I have an abhorrence of retracing my steps, so with a little clock watching we head across to Pigeon Bay and travel around via Port Levy, little settlements on the northern side of the pensinsula that I had found enticing when doing my research on this area. This is more fun than the main drag, but the scenery is very similar to what we’ve already seen. I’m determined to take the meandering road less travelled back to Christchurch. This decision takes us on a quite hair raising dirt road through steep farmlands and around picturesque little bays. As an “off the beaten track” exercise this route is paying dividends. I enjoy exploring a lot, but it’s not really a tourist must do. Time is always so short on a New Zealand holiday, even scenery as good as this has to struggle for time on any itinerary.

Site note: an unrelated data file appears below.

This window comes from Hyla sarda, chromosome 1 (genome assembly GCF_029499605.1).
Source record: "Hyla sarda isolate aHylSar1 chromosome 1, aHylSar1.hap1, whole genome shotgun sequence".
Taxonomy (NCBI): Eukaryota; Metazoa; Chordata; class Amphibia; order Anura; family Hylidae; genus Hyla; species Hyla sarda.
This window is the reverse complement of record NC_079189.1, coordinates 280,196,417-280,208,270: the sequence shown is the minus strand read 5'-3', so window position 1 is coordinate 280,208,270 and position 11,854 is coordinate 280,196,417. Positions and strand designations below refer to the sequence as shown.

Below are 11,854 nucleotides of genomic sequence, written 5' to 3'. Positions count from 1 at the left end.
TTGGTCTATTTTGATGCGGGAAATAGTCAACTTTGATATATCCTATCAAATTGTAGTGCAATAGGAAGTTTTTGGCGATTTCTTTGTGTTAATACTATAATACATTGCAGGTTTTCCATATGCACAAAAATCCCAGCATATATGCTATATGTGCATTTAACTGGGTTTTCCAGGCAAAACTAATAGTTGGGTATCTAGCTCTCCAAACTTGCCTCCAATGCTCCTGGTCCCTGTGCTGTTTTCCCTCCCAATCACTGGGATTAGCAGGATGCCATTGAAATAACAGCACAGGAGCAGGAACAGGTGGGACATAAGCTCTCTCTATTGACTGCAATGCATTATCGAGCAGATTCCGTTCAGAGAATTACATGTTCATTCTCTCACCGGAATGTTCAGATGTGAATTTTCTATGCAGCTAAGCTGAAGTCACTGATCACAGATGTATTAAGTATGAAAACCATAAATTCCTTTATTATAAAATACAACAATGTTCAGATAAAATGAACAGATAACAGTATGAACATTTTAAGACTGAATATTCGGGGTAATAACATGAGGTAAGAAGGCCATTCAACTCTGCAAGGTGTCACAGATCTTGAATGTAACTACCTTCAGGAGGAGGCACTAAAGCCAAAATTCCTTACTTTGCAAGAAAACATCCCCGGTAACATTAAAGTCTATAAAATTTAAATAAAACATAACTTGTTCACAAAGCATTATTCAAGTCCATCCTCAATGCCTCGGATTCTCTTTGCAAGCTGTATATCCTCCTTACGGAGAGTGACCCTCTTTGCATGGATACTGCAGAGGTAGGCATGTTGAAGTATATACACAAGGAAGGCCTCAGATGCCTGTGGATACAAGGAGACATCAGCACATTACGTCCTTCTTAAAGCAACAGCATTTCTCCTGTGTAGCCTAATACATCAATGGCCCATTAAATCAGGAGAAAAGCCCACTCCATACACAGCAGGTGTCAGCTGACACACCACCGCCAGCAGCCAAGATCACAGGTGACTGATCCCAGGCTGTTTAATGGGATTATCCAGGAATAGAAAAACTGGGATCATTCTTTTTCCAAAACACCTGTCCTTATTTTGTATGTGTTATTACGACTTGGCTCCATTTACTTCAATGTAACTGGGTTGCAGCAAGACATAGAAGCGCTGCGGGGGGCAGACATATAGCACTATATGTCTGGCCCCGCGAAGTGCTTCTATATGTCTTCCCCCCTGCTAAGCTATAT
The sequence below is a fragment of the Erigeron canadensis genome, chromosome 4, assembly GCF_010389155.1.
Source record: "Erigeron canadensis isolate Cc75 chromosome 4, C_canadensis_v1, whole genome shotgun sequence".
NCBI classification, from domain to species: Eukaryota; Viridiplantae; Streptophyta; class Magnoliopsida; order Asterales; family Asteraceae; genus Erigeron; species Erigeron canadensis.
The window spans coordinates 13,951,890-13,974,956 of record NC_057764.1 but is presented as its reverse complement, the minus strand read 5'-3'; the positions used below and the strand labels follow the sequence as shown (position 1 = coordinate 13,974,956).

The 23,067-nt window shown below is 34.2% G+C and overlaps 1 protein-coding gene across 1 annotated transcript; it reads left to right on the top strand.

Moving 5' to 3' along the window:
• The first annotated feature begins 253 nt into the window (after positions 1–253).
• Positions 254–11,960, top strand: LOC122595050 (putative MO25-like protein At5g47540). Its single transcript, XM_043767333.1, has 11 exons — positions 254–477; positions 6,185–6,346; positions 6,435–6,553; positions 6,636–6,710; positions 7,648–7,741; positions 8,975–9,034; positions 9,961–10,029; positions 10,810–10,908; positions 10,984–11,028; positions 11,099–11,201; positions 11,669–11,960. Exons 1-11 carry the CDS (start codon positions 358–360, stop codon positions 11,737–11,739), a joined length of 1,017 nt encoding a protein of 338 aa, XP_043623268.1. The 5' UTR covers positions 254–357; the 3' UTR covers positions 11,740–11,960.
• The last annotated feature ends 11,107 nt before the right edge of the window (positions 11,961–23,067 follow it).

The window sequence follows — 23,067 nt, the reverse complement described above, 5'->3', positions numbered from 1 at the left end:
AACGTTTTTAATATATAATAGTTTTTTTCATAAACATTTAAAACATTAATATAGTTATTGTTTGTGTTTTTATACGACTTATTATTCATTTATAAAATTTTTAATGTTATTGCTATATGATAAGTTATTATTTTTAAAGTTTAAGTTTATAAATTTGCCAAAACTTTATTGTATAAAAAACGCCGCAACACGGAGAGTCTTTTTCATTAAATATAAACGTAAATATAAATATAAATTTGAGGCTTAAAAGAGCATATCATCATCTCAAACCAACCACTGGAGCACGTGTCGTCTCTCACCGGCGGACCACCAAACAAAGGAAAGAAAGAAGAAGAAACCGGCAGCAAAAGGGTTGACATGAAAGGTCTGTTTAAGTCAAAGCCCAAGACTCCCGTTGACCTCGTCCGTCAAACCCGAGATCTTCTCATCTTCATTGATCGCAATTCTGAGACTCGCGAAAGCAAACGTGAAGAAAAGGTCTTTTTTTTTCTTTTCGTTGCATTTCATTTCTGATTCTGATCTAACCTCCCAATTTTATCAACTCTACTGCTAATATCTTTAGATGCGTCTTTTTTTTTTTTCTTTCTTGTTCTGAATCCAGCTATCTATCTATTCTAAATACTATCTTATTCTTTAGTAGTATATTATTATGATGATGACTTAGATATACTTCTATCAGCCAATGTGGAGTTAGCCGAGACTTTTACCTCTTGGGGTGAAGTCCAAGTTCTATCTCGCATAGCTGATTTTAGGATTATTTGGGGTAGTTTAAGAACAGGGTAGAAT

A short stop near Port Levy, we decide there's probably not much point following the signs to the village centre and opt for a short stop to stretch our legs and enjoy the bobbing boats as the light begins to fade.
Back through Diamond Harbour, we stop to see if there’s an easy viewpoint to try and capture a pretty sunset. I find a steep walk heading down to the ferry wharf, but pike. It’s getting late. We should just move along.
We’ve told Tommie to head us towards Pedros House of Lamb, not remembering that it is closed today, I guess we may have taken the same initial route if we’d headed straight for Lorenzo, but my decision to explore is rewarded by wonderful views across the lights of Christchurch as we wind our way down a long steep hill. Hubby is chastised as he drives straight on past the lookout. Grr. Sometimes I wonder about is situational awareness.. or is it the reflexes… sigh.